Labour facing crisis: Party's own devastating analysis puts Starmer on path to disaster

Voters across the country will go to the polls tomorrow to cast their ballot in local elections as well as the public in Hartlepool electing a new MP. The polls are the first electoral test for Labour since Sir Keir Starmer became leader.

Internal data suggests the party is set for a historic loss, with the Conservatives likely to easily sweep to victory.

Only about 40 percent of former Labour voters plan to back the party again in tomorrow’s election.

Labour staff and volunteers have now succumbed to the fact they have little chance of holding on to the Hartlepool seat tomorrow.

One Labour insider told The Guardian: “If we were knocking on every single door and getting 40 percent, we could win it, depending on how it splits.

READ MORE: ‘No idea who he is’ – Starmer humiliated as Labour struggles to make mark

“But we’re only getting about 40 percent of people who we think are Labour, so it’s not great.”

Hartlepool has elected a Labour MP ever since the constituency’s creation in 1974, and at one point was won by Peter Mandleson with a majority of more than 17,000.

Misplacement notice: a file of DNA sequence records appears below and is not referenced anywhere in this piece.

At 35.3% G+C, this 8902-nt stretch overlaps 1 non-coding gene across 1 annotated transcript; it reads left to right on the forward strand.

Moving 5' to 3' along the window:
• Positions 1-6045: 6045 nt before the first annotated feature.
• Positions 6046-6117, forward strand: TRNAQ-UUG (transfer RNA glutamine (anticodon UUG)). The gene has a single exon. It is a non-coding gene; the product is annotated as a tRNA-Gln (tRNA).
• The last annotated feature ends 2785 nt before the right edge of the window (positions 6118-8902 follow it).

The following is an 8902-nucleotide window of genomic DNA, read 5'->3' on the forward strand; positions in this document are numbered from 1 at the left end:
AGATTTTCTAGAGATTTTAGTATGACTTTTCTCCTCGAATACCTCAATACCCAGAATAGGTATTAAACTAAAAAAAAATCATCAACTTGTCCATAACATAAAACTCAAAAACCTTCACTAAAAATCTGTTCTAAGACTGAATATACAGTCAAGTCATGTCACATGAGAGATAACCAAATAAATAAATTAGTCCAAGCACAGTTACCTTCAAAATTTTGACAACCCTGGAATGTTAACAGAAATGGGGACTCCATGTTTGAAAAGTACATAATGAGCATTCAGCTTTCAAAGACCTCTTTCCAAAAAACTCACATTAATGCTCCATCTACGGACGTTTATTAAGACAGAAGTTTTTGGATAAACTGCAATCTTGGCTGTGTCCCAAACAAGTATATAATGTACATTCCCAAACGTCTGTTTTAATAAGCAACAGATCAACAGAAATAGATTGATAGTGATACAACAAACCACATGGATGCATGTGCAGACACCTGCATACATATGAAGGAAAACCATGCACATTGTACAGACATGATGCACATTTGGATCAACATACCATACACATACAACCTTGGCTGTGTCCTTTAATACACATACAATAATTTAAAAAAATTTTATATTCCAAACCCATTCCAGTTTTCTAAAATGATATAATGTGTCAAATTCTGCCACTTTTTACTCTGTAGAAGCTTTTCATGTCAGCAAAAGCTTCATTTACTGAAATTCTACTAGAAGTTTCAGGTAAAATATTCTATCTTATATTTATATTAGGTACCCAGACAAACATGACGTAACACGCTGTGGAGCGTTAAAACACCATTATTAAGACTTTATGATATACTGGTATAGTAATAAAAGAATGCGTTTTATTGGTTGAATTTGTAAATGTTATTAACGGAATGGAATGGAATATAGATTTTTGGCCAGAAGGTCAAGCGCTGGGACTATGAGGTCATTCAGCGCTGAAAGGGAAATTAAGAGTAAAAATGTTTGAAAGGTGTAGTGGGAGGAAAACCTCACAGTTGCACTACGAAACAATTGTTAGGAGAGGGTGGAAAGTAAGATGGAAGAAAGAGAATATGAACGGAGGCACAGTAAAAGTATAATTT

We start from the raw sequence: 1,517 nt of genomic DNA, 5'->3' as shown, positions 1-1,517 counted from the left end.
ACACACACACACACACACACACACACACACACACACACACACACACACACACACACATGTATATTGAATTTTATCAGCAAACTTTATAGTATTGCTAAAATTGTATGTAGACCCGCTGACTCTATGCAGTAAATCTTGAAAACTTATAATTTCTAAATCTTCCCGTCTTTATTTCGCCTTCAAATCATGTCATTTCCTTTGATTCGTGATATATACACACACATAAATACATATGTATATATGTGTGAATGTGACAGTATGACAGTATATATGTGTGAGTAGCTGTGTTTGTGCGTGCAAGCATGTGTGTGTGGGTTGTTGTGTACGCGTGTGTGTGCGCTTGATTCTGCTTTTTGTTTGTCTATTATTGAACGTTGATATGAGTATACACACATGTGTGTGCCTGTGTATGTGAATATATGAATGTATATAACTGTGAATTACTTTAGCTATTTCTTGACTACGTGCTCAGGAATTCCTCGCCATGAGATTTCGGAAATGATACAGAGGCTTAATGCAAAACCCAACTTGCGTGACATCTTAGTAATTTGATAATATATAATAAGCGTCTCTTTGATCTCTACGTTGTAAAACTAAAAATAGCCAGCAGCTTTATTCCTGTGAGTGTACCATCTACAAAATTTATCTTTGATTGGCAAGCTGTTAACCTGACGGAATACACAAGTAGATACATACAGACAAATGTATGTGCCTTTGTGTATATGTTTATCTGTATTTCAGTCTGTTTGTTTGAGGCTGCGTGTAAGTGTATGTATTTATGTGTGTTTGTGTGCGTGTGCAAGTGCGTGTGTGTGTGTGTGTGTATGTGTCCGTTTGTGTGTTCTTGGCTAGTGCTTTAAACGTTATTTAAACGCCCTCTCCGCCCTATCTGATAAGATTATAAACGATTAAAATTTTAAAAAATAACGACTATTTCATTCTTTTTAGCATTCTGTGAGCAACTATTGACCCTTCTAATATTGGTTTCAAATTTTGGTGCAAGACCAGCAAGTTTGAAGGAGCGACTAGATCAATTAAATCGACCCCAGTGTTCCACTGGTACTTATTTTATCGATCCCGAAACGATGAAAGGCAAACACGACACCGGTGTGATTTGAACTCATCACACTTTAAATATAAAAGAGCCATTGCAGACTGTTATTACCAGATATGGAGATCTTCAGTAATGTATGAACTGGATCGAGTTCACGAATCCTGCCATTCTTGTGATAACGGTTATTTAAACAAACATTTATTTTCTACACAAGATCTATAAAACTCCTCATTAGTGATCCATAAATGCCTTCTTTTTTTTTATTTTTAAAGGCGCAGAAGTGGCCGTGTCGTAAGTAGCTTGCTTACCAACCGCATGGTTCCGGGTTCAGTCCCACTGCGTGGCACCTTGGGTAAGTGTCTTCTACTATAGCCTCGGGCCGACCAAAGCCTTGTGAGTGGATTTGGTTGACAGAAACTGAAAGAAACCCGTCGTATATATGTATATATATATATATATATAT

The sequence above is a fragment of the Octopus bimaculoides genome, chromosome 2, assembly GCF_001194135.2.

It was even won under Jeremy Corbyn’s leadership in 2019 when many similar constituencies voted Conservative for the first time under Boris Johnson’s pledge to “get Brexit done”.

Hartlepool is one of the few remaining so-called “red wall” seats of traditional Labour voters the party could usually rely on to win.

The fears of less than half of former Labour supporters backing the party this time is thought to be based on the canvassing of more than 10,000 people in the town.

A Labour source added they were in “huge trouble”.

READ MORE: Lisa Nandy admits defeat in Hartlepool by-election

He told BBC Breakfast yesterday: “My job as Labour leader, I set out very, very clearly was to take the Labour Party from where it was in December 2019.

“And put it in a position where we can win and will win the next general election. That is a mountain to climb.

“I didn’t think and I don’t think many people realistically thought that that could be done in 12 or 13 months, that was always going to take longer. But these are a very important set of elections.

“Obviously, across the country, there will be different results, but I will take responsibility, whatever the results are.”

Mr Johnson has sought to play down suggestions the Tories are set to easily win Hartlepool.

Warning it is a difficult seat to win, on the eve of polling he urged all Brits to cast their ballot.

He said: “These are tough contests and Hartlepool in particular you’d have to say, that hasn’t been a Conservative since its inception – 46 years ago or whatever it was.

“So I think that will be a very tough fight but I hope everybody gets out to vote.”

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